free speech & snobbery

Harold Bloom is a Very Big Name in literary circles, and a man of strong opinions. This is what he told the New York Times when the National Book Foundation gave the most prestigious award it has to offer to Stephen King:

“He is a man who writes what used to be called penny dreadfuls…That they could believe that there is any literary value there or any aesthetic accomplishment or signs of an inventive human intelligence is simply a testimony to their own idiocy.”

This kind of thing makes me (1) mad; (2) melancholy; (3) really glad I got out of academia. Do I think King is the best writer ever? No. Does he understand how to tell a story? Yes. Has he made a significant mark on American literature of the present day? Absolutely. Does he deserve this award?

There’s the issue, and here’s my answer: I don’t know. It’s not something I’ve given a lot of thought, mostly because my opinion doesn’t really matter on this. What I do know is, Harold Bloom epitomizes what bothers me about the literary elite, so ready to get out knives and cattle prods and go to work. I would bet that Harold Bloom has never read Stephen King. I certainly wonder how he defines ‘inventiveness’.

At any rate, the reason I got into this was, I wanted to point you to a very good essay by Steve Almond on this Bloom on King business: The Bloom is Off the Mark. I don’t agree with every premise, but I think he nails Bloom quite nicely. On the same site there’s Almond’s excellent piece on blurbs.

While you’re over there, have a look around MobyLives. It’s an interesting place and you might want to visit Steve Almond’s webpage too.

3 Replies to “free speech & snobbery”

  1. Thanks for that recommendation, Barbara. I’ve been meaning to read that book, and you’ve reminded me.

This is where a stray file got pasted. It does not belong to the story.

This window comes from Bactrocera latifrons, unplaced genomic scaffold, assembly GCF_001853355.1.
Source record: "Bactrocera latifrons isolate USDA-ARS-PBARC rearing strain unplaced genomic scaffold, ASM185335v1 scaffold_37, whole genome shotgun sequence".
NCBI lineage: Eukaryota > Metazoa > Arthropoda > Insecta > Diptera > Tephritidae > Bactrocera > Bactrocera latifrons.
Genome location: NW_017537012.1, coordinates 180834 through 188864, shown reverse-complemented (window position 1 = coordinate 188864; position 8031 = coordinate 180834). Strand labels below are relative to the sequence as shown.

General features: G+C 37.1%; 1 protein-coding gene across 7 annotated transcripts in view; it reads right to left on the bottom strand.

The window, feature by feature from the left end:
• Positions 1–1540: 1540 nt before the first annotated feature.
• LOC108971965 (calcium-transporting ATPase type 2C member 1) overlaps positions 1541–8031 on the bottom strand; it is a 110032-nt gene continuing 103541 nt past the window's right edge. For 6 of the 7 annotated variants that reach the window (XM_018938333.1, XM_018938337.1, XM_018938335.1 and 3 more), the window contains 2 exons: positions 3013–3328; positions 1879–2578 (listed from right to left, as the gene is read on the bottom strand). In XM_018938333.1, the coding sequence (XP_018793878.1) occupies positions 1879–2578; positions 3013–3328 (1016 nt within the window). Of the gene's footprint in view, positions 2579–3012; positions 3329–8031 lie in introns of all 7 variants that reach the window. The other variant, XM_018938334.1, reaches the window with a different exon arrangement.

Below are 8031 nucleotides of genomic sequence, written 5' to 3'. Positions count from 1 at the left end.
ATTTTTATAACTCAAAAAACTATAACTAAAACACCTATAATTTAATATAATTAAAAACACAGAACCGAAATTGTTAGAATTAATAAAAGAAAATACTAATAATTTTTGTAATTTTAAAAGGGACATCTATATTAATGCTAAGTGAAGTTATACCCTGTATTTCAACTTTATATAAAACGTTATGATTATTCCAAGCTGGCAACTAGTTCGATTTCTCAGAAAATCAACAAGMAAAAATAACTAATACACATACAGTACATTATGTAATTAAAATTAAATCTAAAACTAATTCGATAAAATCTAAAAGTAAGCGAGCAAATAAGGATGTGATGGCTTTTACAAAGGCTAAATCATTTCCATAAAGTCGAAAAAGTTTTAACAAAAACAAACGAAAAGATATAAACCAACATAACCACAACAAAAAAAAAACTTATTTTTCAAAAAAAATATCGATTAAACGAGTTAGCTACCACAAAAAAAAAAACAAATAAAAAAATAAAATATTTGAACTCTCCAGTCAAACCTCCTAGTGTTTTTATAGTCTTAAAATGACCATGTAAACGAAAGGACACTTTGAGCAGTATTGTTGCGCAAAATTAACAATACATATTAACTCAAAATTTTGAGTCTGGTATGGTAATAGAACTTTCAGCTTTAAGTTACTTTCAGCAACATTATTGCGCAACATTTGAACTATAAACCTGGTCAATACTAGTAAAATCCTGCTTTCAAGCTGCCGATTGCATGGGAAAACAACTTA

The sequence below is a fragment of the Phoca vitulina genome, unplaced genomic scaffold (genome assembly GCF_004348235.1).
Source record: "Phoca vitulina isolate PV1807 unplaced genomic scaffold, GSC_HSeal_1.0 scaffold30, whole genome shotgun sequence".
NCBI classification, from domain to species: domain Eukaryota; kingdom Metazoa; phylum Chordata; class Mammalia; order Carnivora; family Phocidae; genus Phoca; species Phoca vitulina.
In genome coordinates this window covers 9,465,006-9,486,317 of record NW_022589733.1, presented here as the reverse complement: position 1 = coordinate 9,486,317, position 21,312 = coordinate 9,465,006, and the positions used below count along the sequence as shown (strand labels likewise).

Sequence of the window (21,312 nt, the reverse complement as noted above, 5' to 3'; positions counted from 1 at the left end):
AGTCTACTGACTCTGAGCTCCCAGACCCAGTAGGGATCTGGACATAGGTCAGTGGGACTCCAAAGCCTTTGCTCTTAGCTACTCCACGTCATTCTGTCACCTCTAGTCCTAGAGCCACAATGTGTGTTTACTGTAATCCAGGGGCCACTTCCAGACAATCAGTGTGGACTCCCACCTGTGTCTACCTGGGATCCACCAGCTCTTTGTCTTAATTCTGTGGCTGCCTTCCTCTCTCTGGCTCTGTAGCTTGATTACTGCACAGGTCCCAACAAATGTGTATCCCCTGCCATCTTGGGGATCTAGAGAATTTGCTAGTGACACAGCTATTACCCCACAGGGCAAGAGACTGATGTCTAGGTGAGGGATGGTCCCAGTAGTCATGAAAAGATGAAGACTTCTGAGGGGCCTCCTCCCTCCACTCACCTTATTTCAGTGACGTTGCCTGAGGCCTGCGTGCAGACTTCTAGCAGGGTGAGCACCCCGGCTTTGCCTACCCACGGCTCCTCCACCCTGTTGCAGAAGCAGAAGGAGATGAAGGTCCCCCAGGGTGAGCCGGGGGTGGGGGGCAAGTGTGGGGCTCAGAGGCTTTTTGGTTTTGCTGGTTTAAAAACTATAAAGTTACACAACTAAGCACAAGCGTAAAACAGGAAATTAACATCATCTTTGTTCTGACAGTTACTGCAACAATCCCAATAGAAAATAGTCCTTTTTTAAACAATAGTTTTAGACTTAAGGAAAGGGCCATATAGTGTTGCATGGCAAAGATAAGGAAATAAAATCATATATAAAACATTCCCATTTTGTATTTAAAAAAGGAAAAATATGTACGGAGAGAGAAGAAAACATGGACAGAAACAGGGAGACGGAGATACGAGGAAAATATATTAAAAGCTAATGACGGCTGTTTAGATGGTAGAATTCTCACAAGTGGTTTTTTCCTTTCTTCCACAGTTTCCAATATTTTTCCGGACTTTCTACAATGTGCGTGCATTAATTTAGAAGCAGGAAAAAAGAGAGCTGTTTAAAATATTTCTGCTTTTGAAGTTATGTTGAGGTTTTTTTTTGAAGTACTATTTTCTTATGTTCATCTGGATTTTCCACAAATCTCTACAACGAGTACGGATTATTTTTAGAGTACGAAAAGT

2. I just finished reading Stephen King’s book On Writing: A Memoir of the Writing Craft. King has a very good outlook on what the literary critic have to say about him and his work. However the comment was meant to insult him and the judges—I don’t have much respect for people like that.

    Since you mentioned reading Bird by Bird by Ann Lamott I thought I would suggest this one to you.
    It is half memoir and half writing instruction, filled with revealing stories that were interesting and entertaining.

    My favorite story was about how he came up with the idea for the book Misery. When he was on a flight to London he fell asleep and dreamed the plane crashed and he was nursed back to health by a psychotic fan.

    When he arrived at his hotel he couldn’t sleep until he had developed the story idea further. He asked the conceirge if there was a quiet place he could write in the hotel. He was taken to a beautiful cherrywood desk the gentlemen said once belonged to Rudyard Kipling. After several cups of tea and hours of writing he went back to thank the man for letting him use the desk. Then he was told Rudyard Kipling died from a stroke at that desk while writing.

    (LOL) It and seemed an entirely fitting experience for a horror writer to me.

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